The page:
Some first impressions of the Vision Pro, and thoughts about AR/VR in general

Adam Fields
6 min readJun 6, 2023

I’m an early adopter of things. I love to get excited about new technologies. Sometimes that’s because they fill a need, or offer some new capability I couldn’t do before, and sometimes it’s just that they’re fun to tinker with. From that perspective, I’ve felt like the past few years have been in a real rut. All of the new tech to play with has been saddled with giant conditionals — crypto, LLMs, VR, etc… \

So here comes the Vision Pro, Apple’s new mixed reality headset. I have a lot of impressions about it, some good and some not great. I don’t think I’ll be hopping in just yet, but it’s not a firm no yet without trying it, and I can see a future where this would be a compelling purchase for me.

For a while, Apple has been trying to thread the needle between selling us screens that we love and also introducing new ways to encourage us to get off of those screens faster or need to spend less time with them. Even as there are for sure some affordances for interactions with the real world, with other people in your vicinity, this is a radical shift towards “you’re going to be present in this screen”. Being in the screen is very likely going to be an isolationist experience. It’s notable that there are no real sharing features at all (yet), in the launch video there are no shots of more than one person using multiple headsets at the same time in the same room. This is aimed very squarely at “1 device per person”, like the iPhone and Watch, even though this is largely a content consumption device more akin to the iPad or Apple TV. It’s very early in this product’s lifecycle and it’s hard to even make any predictions about that, it will be interesting to see where it goes in terms of social features and device sharing.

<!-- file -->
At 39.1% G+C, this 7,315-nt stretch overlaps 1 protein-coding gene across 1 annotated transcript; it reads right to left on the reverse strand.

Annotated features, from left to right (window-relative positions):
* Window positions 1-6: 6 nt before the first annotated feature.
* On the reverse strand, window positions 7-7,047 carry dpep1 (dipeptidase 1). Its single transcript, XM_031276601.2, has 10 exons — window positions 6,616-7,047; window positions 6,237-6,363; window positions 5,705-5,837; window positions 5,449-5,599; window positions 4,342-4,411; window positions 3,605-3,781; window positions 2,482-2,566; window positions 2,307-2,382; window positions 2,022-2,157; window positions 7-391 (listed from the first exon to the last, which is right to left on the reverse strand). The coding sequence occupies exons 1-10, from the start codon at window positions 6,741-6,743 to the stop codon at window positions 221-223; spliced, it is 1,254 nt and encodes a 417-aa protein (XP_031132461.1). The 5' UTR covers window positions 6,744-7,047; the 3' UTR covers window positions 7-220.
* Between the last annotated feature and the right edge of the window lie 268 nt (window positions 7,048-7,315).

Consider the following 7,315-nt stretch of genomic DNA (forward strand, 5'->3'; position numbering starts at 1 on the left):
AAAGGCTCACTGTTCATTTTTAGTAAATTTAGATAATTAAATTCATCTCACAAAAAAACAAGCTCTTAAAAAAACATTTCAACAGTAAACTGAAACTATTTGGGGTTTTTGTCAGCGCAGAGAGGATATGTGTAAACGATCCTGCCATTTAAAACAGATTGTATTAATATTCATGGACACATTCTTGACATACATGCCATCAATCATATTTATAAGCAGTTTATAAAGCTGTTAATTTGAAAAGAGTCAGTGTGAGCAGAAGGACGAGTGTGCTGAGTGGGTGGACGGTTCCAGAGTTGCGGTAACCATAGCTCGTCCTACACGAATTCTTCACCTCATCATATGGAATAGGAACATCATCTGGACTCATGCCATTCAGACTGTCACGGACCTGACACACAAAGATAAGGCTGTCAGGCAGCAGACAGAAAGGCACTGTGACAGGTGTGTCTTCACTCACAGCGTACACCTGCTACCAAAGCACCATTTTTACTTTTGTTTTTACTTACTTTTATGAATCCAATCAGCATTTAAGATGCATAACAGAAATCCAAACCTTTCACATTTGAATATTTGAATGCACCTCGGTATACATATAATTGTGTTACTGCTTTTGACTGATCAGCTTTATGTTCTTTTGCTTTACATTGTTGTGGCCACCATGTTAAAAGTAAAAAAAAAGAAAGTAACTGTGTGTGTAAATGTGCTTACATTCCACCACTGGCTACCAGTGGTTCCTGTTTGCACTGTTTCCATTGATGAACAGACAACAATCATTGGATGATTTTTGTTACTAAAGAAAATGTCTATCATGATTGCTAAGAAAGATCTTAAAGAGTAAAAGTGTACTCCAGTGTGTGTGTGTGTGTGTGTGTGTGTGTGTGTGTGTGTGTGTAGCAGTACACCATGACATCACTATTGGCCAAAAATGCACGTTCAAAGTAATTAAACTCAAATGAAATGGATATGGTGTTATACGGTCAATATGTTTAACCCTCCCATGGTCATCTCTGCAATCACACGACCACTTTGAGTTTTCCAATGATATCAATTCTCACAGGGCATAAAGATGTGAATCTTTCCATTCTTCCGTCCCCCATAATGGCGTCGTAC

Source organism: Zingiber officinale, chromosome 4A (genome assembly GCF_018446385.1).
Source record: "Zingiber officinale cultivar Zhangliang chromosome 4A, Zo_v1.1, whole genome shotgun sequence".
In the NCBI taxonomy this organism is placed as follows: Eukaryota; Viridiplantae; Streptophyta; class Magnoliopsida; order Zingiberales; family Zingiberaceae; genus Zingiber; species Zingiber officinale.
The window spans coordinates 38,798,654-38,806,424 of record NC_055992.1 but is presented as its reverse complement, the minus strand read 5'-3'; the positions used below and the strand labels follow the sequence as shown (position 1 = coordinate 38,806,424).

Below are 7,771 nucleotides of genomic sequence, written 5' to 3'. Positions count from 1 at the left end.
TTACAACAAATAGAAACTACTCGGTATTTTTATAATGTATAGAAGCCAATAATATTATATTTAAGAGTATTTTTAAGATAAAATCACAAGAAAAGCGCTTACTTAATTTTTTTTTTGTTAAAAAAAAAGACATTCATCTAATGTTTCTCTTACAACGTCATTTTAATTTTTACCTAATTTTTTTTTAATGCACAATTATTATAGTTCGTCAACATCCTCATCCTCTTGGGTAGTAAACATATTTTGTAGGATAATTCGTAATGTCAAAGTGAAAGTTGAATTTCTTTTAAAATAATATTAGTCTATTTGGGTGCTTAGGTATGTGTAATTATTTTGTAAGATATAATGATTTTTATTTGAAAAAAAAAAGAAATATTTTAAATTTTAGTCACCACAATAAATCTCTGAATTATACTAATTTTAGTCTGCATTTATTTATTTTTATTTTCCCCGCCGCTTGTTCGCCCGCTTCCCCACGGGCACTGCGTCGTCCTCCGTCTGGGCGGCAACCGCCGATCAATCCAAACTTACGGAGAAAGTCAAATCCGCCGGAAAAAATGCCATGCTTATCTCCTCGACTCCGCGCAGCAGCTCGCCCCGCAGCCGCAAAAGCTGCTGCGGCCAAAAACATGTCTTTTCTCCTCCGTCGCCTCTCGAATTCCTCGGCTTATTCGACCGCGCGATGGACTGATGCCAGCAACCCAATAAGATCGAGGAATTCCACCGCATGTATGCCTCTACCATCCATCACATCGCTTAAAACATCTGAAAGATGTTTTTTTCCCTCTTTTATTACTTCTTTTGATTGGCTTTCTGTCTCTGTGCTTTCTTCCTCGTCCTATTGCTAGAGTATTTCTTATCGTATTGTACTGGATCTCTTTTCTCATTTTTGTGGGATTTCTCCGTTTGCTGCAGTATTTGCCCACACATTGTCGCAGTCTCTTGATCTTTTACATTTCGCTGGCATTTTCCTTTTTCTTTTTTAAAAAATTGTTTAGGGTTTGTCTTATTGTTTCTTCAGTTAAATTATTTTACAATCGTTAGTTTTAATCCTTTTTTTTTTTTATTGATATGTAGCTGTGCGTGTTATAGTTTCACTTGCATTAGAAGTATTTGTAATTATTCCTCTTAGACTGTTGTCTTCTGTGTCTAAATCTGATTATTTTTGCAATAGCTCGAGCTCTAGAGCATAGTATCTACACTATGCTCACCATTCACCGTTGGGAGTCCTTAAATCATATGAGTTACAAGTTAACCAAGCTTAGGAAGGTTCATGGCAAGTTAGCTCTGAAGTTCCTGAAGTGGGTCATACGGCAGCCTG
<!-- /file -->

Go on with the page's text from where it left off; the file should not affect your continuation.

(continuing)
I started experimenting with VR and 3D printing in college, now a good several decades ago. I’ve never really gotten into the modern VR scene — my my glasses prescription is complicated (near and far sighted corrections, astigmatism, prism corrections), so I can’t wear a headset without corrective lenses, and this hasn’t been terribly comfortable with my glasses. I don’t know if this contributes to VR sickness, but I wouldn’t be surprised. I could play Beat Saber for about 15–20 minutes max before experiencing nausea and vertigo. Maybe newer headsets are somewhat better about this, but I haven’t heard a definitive “yes, they’ve solved this problem”. At least some of this issue is the vergence accommodation conflict— the mismatch between where your eyes are focusing on the screen which is actually very close to you and the object which appears to be very far away. There wasn’t anything about this in the demo, and I’d expect if they’d solved it they would have made a big deal out of saying so, so I’m guessing there isn’t any huge breakthrough here.

AR has always seemed like much more of an interesting use case than strict VR, and this was the part of the demo that was most disappointing to me — very very few actual AR capabilities were shown. I suspect a lot of this will come with third party apps doing interesting things, but it would have been nice to see more native AR capabilities in the device. Most of them seem to be centered around presence/awareness for now.